Verdict from 88 user reviews

7 reasons to buy

  • Homey: Virtually every review about the Mammut Saentis Knit Low speaks of the shoe’s overflowing comfiness.
  • True-to-size: This hiker, according to many, is either “perfect” or “right on the money” when it comes to sizing.
  • Grippy: The Saentis Knit Low sticks to most surfaces like a boss, including slick boulders.
  • Featherweight: At roughly 650 g a pair (men’s), this Mammut hiking shoe is among the lightest kicks in our catalog.
  • Durable: This piece can tough it out for you for many months.
  • Breathable: Stuffiness is not part of the Saentis Knit Low’s vocabulary.
  • Looker: You can bet that a few heads will turn while you got this bad boy on.

1 reason not to buy

  • Costly: Its demanding asking price is not for the faint of heart.

Bottom line

For the Saentis Knit Low, wearers getting pleasurable adventures from city to trail (and back again) is business as usual. Yes, this attractive piece from Mammut can help you come on top of demanding hikes at speeds backcountry runners would love. While not a budget-friendly hiker by any stretch, the Saentis Knit Low is a doozy on almost every front.

Tip: see the best hiking shoes.

Good to know

  • The Saentis Knit Low is a Mammut hiking shoe that can render comfort and performance on both outdoor adventures and urban trails. It comes with an elastic 3D Knit Sock upper, which grants lightness and flexibility.
  • Users are supplied with ample stability, thanks to the shoe’s Cushioning Strobel construction. Its Michelin Trail Cleat outsole, meanwhile, is engineered to deliver ground adherence on most types of terrain.

The Mammut Saentis Knit Low is a low-top hiking shoe made for male and female outdoor lovers. It features a Speed Lace System to help wearers get a precise and personalized lockdown. It also has an elastic gaiter made of 3D Knitted material to give a sock-like fit.

This lightweight shoe for outdoor excursions from Mammut comes with a Michelin Trail Cleat outsole to help users traverse tricky terrain. Its profile is filled with an aggressive pattern of triangular lugs to render grip on both wet and dry ground conditions. These lugs are widely-spaced from each other to help shed dirt and debris for optimal surface traction. Its front section covers a portion of the forefoot zone to act as a protective barrier against accidental bumps.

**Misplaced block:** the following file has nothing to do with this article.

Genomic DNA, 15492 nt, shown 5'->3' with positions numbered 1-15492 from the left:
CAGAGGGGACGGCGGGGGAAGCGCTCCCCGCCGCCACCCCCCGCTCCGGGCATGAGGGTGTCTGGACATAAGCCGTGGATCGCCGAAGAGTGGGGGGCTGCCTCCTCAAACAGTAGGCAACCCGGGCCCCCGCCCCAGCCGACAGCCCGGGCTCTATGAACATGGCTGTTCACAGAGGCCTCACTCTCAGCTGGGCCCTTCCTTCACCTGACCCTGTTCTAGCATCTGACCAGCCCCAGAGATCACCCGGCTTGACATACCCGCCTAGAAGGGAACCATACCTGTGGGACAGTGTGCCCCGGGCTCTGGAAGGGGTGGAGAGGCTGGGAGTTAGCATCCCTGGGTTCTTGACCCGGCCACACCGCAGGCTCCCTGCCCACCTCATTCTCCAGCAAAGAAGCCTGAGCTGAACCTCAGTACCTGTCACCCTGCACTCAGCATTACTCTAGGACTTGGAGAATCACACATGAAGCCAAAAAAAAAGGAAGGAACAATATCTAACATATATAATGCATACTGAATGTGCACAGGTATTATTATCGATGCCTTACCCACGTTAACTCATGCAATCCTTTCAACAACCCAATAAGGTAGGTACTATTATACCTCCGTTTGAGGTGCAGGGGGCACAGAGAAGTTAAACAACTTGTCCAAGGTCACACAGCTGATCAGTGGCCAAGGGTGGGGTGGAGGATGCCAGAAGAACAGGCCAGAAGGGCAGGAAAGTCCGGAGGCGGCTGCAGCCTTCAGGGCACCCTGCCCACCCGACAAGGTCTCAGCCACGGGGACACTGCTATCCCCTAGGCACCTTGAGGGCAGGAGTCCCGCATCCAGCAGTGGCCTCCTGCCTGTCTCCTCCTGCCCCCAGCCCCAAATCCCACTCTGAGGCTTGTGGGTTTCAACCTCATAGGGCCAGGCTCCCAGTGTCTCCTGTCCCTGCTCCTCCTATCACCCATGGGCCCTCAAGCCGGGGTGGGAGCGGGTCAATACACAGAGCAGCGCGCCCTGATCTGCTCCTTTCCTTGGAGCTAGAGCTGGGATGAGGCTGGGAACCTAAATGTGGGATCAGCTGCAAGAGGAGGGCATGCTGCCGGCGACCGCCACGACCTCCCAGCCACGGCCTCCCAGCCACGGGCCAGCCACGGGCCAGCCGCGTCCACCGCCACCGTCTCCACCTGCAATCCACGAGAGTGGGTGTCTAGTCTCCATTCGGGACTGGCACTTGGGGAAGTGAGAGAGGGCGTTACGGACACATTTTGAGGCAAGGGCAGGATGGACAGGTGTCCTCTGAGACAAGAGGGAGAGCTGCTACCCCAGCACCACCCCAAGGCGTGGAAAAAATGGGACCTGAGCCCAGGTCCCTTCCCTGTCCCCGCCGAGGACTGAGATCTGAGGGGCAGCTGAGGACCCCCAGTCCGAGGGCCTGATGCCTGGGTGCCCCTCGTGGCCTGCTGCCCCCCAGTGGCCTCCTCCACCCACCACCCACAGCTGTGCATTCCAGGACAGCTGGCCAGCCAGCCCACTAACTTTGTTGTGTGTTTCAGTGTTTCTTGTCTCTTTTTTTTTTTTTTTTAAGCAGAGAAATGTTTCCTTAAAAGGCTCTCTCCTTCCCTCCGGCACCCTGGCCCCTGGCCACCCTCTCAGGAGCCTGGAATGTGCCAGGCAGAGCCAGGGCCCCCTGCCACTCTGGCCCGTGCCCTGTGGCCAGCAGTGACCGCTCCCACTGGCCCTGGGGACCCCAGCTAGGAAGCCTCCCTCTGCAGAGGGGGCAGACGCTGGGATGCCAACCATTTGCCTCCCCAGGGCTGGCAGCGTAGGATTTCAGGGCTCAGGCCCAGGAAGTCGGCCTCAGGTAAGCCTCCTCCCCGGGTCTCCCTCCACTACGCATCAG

The men’s and women’s Mammut Saentis Knit Low uses a Cushioning Strobel construction to keep adventurers stable as they tread uneven terrain. It integrates an ethylene-vinyl acetate (EVA) midsole component to give a cushioned ride while reducing impact. A footbed sits on top of the midsole to give added cushioning and underfoot comfort.

The Mammut Saentis Knit Low features an upper made of 3D Knit material and mesh fabric to reduce the shoe’s overall weight. This component is encased in a Hybrid Shell, which combines flexible inner and robust outer materials to render comfort and structure. Its toe box contains a thermoplastic polyurethane (TPU) cap for extra trail protection and durability.

The Saentis Knit Low’s speed lacing system consists of several elastic loops and a lace bungee. These components aid the wearer in managing the shoe’s fit in a single motion. A sock-like gaiter is integrated into the upper to prevent debris from entering. The tongue and collar sport a pull tab to give wearers easy on and off.

- Those who are looking for a vintage hiker that gives ankle support and durability may want to consider the Danner Mountain 600.


How Mammut Saentis Knit Low ranks compared to all other shoes
Bottom 21% hiking shoes
All hiking shoes
Bottom 12% Mammut hiking shoes
All Mammut hiking shoes
Bottom 35% urban hiking hiking shoes
All urban hiking hiking shoes


The current trend of Mammut Saentis Knit Low.
Compare to another shoe:
Paul Ronto
Paul Ronto

Over the past 20 years, Paul has climbed, hiked, and ran all over the world. He has summited peaks throughout the Americas, trekked through Africa, and tested his endurance in 24-hour trail races as well as 6 marathons. On average, he runs 30-50 miles a week in the foothills of Northern Colorado. His research is regularly cited in The New York Times, Washington Post, National Geographic, etc. On top of this, Paul is leading the running shoe lab where he cuts shoes apart and analyses every detail of the shoes that you might buy.